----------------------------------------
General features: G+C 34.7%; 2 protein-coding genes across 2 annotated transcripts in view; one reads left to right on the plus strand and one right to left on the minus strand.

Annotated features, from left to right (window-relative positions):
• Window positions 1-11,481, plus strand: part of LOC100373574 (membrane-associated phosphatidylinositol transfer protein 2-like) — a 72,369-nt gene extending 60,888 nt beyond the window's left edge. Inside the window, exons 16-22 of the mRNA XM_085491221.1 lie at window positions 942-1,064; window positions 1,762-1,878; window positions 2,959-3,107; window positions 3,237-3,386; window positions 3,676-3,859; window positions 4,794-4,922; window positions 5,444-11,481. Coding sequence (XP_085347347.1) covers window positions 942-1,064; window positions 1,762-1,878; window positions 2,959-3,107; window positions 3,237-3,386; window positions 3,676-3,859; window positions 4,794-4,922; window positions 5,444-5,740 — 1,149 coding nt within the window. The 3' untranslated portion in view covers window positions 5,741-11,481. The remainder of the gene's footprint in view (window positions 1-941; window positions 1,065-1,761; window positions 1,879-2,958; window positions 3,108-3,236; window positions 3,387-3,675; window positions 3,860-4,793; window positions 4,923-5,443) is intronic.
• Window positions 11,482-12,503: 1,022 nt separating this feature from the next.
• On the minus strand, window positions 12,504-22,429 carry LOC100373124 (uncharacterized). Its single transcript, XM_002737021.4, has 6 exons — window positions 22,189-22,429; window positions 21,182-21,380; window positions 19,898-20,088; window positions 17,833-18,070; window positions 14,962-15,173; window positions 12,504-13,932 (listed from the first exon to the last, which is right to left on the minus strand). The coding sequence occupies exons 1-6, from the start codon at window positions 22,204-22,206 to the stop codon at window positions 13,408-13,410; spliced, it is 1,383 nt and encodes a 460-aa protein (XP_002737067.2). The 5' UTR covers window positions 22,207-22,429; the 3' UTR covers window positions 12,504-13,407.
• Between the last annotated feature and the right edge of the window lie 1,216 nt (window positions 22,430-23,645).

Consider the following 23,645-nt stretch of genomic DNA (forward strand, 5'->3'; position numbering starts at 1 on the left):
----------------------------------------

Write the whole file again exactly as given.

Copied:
General features: G+C 34.7%; 2 protein-coding genes across 2 annotated transcripts in view; one reads left to right on the plus strand and one right to left on the minus strand.

Annotated features, from left to right (window-relative positions):
• Window positions 1-11,481, plus strand: part of LOC100373574 (membrane-associated phosphatidylinositol transfer protein 2-like) — a 72,369-nt gene extending 60,888 nt beyond the window's left edge. Inside the window, exons 16-22 of the mRNA XM_085491221.1 lie at window positions 942-1,064; window positions 1,762-1,878; window positions 2,959-3,107; window positions 3,237-3,386; window positions 3,676-3,859; window positions 4,794-4,922; window positions 5,444-11,481. Coding sequence (XP_085347347.1) covers window positions 942-1,064; window positions 1,762-1,878; window positions 2,959-3,107; window positions 3,237-3,386; window positions 3,676-3,859; window positions 4,794-4,922; window positions 5,444-5,740 — 1,149 coding nt within the window. The 3' untranslated portion in view covers window positions 5,741-11,481. The remainder of the gene's footprint in view (window positions 1-941; window positions 1,065-1,761; window positions 1,879-2,958; window positions 3,108-3,236; window positions 3,387-3,675; window positions 3,860-4,793; window positions 4,923-5,443) is intronic.
• Window positions 11,482-12,503: 1,022 nt separating this feature from the next.
• On the minus strand, window positions 12,504-22,429 carry LOC100373124 (uncharacterized). Its single transcript, XM_002737021.4, has 6 exons — window positions 22,189-22,429; window positions 21,182-21,380; window positions 19,898-20,088; window positions 17,833-18,070; window positions 14,962-15,173; window positions 12,504-13,932 (listed from the first exon to the last, which is right to left on the minus strand). The coding sequence occupies exons 1-6, from the start codon at window positions 22,204-22,206 to the stop codon at window positions 13,408-13,410; spliced, it is 1,383 nt and encodes a 460-aa protein (XP_002737067.2). The 5' UTR covers window positions 22,207-22,429; the 3' UTR covers window positions 12,504-13,407.
• Between the last annotated feature and the right edge of the window lie 1,216 nt (window positions 22,430-23,645).

Consider the following 23,645-nt stretch of genomic DNA (forward strand, 5'->3'; position numbering starts at 1 on the left):